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[Discuss] NAS: encryption

Richard Pieri <richard.pieri at> writes:

> On 7/8/2015 10:23 AM, markw at wrote:
>> The problem with internal drive encryption is getting any level of
>> disclosure and accountability.
> This is simply not true.
> FIPS security profiles are public record. Here's the security profile
> for the cryptographic module used in several of Seagate's enterprise
> SEDs:

The problem with FIPS certification (and I know this first hand, having
been involved in multiple FIPS certifications over the past year) is
that all the cert tells you is "yes, the AES algorithm is implemented
correctly" and "yes, the FIPS core performs correctly".

However.....  (and this is the big gotcha)...  the certification does
not talk about HOW the crypto is used!  For example, if you're running
disk encryption the *crypto* can be fully FIPS compliant, but it could
still do something stupid with the FIPS-certified crypto.  For example,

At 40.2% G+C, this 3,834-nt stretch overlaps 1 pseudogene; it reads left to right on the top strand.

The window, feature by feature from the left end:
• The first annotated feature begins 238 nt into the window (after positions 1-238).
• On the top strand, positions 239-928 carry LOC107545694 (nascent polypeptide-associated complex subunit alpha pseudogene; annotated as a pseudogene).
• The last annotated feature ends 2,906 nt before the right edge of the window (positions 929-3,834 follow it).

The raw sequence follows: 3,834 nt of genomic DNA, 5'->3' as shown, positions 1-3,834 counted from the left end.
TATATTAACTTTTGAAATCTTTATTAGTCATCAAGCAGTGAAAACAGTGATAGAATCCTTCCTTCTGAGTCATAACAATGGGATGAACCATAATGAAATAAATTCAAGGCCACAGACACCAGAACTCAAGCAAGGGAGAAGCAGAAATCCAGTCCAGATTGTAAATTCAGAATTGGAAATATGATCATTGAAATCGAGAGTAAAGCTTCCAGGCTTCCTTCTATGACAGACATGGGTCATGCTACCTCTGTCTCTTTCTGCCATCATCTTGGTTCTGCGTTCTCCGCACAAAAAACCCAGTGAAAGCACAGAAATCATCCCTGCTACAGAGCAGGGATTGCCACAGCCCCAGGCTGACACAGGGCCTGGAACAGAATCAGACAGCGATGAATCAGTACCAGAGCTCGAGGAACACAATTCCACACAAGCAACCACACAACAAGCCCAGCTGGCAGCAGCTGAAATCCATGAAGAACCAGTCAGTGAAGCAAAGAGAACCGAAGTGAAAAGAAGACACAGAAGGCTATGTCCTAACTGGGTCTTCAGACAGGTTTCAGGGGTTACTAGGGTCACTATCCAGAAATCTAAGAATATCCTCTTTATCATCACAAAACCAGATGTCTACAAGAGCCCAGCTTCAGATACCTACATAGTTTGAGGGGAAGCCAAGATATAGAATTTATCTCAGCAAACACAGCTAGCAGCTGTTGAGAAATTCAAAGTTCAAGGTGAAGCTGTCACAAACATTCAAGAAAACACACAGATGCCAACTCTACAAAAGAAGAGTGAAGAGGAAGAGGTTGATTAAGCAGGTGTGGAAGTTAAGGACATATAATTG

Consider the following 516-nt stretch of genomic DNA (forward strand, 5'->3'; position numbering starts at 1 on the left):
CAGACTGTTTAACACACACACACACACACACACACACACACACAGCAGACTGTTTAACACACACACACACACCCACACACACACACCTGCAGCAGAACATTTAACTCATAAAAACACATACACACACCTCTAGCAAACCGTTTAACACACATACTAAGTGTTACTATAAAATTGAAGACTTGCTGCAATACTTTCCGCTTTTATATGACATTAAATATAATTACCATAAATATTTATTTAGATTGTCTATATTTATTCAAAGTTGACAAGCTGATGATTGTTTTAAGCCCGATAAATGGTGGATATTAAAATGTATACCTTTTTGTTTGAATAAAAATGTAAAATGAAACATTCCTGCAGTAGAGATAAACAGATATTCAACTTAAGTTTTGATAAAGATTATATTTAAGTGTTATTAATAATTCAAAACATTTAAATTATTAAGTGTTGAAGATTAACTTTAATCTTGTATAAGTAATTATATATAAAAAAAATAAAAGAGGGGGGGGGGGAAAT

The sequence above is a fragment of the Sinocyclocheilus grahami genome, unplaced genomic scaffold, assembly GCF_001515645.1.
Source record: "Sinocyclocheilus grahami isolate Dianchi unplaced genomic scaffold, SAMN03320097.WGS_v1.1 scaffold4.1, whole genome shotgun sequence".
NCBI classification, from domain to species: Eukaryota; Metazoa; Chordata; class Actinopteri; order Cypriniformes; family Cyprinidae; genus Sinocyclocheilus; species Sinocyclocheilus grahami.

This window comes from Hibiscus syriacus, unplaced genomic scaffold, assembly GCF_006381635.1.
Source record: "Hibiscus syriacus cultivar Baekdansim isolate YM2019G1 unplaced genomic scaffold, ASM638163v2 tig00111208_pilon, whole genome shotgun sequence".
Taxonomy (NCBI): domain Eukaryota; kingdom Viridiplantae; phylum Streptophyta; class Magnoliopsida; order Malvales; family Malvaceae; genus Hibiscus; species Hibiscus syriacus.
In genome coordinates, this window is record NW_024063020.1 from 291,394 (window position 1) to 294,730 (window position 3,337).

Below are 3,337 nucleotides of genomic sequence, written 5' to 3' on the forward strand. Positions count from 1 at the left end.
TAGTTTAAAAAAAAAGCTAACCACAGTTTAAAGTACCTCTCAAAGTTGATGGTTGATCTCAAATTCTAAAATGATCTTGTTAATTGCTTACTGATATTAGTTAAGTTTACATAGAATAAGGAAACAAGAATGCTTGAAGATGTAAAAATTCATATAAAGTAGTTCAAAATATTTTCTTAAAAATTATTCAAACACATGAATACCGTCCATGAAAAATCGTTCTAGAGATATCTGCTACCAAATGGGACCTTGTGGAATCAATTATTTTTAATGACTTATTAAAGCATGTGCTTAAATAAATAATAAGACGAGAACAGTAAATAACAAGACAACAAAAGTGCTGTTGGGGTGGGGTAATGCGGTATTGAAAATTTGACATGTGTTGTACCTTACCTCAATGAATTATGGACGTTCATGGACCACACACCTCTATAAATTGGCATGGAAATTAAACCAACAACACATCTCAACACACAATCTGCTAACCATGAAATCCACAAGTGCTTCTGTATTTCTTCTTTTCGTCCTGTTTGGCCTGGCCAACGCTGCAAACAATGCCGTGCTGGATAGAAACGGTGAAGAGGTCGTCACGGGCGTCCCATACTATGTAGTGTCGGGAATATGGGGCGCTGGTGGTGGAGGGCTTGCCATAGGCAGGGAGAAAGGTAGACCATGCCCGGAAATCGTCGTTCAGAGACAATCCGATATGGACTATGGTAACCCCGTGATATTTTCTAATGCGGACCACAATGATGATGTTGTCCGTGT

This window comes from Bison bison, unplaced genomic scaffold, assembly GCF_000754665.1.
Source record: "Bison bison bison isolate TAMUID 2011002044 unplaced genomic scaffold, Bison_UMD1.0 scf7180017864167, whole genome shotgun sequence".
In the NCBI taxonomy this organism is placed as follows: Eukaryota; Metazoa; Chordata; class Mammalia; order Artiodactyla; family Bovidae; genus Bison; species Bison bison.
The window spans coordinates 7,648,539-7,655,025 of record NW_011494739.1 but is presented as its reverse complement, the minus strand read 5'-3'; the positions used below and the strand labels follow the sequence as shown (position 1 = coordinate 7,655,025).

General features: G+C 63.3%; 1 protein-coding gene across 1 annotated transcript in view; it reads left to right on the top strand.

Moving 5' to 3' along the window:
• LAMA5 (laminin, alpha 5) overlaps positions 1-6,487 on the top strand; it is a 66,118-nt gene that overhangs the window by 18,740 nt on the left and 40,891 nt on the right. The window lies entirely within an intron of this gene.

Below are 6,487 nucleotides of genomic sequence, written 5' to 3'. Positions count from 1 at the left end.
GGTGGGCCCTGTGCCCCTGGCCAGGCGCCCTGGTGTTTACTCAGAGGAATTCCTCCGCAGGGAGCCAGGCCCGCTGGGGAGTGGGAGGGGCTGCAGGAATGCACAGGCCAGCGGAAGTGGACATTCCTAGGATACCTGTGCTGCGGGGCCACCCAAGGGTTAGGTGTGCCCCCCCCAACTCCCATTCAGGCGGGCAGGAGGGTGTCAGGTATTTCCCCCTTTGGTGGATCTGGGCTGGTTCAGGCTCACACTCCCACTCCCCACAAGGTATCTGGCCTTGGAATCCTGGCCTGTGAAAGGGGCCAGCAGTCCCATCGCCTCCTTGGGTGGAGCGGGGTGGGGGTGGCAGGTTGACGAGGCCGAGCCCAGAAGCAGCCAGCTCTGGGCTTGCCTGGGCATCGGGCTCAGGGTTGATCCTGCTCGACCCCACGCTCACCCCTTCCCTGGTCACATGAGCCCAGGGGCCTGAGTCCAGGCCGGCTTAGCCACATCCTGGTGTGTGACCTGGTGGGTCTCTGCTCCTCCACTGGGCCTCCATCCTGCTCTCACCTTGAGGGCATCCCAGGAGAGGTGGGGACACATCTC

it could be using ECB mode instead of some chaining mode.  Or it could
somehow store the keys in an unprotected mode.

Basically, FIPS only talks about what's inside the FIPS boundary, but
the system as a whole is always much larger than just the FIPS

As I said before, when using the disk's onboard encryption it is
unlikely that you could externally verify that the disk is actually
encrypting the data properly, unless the disk actually gives you the
encrypted content when the crypto is not initialized.  I have no idea if
this is how it works; my understanding was that if the disk is encrypted
then it wont give you any data without keys.  I.e., you cannot verify
the encryption is correct.

       Derek Atkins, SB '93 MIT EE, SM '95 MIT Media Laboratory
       Member, MIT Student Information Processing Board  (SIPB)
       URL:    PP-ASEL-IA     N1NWH
       warlord at MIT.EDU                        PGP key available

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